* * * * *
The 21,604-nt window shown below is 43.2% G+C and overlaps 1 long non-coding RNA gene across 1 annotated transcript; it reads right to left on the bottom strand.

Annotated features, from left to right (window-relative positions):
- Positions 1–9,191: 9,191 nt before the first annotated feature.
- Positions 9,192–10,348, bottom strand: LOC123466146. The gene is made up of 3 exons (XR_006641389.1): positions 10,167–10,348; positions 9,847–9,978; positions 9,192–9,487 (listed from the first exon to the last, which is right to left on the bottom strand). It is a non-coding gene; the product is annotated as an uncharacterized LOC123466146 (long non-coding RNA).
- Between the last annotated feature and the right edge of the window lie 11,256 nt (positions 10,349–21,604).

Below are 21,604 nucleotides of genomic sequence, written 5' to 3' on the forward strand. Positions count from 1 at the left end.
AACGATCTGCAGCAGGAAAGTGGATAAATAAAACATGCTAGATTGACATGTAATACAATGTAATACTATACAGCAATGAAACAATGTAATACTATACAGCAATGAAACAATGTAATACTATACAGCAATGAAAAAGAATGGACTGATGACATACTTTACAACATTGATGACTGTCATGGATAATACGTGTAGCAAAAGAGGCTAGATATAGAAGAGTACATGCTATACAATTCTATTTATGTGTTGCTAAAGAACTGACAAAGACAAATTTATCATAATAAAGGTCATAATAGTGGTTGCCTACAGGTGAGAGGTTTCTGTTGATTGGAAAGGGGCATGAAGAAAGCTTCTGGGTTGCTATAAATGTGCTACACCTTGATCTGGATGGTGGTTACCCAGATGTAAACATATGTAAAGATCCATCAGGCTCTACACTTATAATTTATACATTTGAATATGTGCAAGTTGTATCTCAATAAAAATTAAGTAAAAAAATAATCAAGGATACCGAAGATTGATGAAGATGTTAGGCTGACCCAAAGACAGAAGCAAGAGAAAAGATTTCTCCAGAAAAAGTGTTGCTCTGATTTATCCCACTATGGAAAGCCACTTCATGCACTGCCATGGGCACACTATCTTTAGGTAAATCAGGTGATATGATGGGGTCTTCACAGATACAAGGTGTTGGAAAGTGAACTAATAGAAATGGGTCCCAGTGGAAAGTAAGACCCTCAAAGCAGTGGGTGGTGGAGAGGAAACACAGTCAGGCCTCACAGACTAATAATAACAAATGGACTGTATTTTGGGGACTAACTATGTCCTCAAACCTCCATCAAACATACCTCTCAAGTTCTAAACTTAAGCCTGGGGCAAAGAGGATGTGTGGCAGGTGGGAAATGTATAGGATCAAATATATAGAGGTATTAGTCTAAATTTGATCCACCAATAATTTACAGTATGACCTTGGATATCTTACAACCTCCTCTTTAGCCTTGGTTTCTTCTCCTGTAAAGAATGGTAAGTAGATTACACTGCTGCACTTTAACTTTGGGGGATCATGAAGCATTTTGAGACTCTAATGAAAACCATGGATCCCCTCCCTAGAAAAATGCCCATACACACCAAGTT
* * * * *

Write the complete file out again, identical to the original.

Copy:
The 21,604-nt window shown below is 43.2% G+C and overlaps 1 long non-coding RNA gene across 1 annotated transcript; it reads right to left on the bottom strand.

Annotated features, from left to right (window-relative positions):
- Positions 1–9,191: 9,191 nt before the first annotated feature.
- Positions 9,192–10,348, bottom strand: LOC123466146. The gene is made up of 3 exons (XR_006641389.1): positions 10,167–10,348; positions 9,847–9,978; positions 9,192–9,487 (listed from the first exon to the last, which is right to left on the bottom strand). It is a non-coding gene; the product is annotated as an uncharacterized LOC123466146 (long non-coding RNA).
- Between the last annotated feature and the right edge of the window lie 11,256 nt (positions 10,349–21,604).

Below are 21,604 nucleotides of genomic sequence, written 5' to 3' on the forward strand. Positions count from 1 at the left end.
AACGATCTGCAGCAGGAAAGTGGATAAATAAAACATGCTAGATTGACATGTAATACAATGTAATACTATACAGCAATGAAACAATGTAATACTATACAGCAATGAAACAATGTAATACTATACAGCAATGAAAAAGAATGGACTGATGACATACTTTACAACATTGATGACTGTCATGGATAATACGTGTAGCAAAAGAGGCTAGATATAGAAGAGTACATGCTATACAATTCTATTTATGTGTTGCTAAAGAACTGACAAAGACAAATTTATCATAATAAAGGTCATAATAGTGGTTGCCTACAGGTGAGAGGTTTCTGTTGATTGGAAAGGGGCATGAAGAAAGCTTCTGGGTTGCTATAAATGTGCTACACCTTGATCTGGATGGTGGTTACCCAGATGTAAACATATGTAAAGATCCATCAGGCTCTACACTTATAATTTATACATTTGAATATGTGCAAGTTGTATCTCAATAAAAATTAAGTAAAAAAATAATCAAGGATACCGAAGATTGATGAAGATGTTAGGCTGACCCAAAGACAGAAGCAAGAGAAAAGATTTCTCCAGAAAAAGTGTTGCTCTGATTTATCCCACTATGGAAAGCCACTTCATGCACTGCCATGGGCACACTATCTTTAGGTAAATCAGGTGATATGATGGGGTCTTCACAGATACAAGGTGTTGGAAAGTGAACTAATAGAAATGGGTCCCAGTGGAAAGTAAGACCCTCAAAGCAGTGGGTGGTGGAGAGGAAACACAGTCAGGCCTCACAGACTAATAATAACAAATGGACTGTATTTTGGGGACTAACTATGTCCTCAAACCTCCATCAAACATACCTCTCAAGTTCTAAACTTAAGCCTGGGGCAAAGAGGATGTGTGGCAGGTGGGAAATGTATAGGATCAAATATATAGAGGTATTAGTCTAAATTTGATCCACCAATAATTTACAGTATGACCTTGGATATCTTACAACCTCCTCTTTAGCCTTGGTTTCTTCTCCTGTAAAGAATGGTAAGTAGATTACACTGCTGCACTTTAACTTTGGGGGATCATGAAGCATTTTGAGACTCTAATGAAAACCATGGATCCCCTCCCTAGAAAAATGCCCATACACACCAAGTT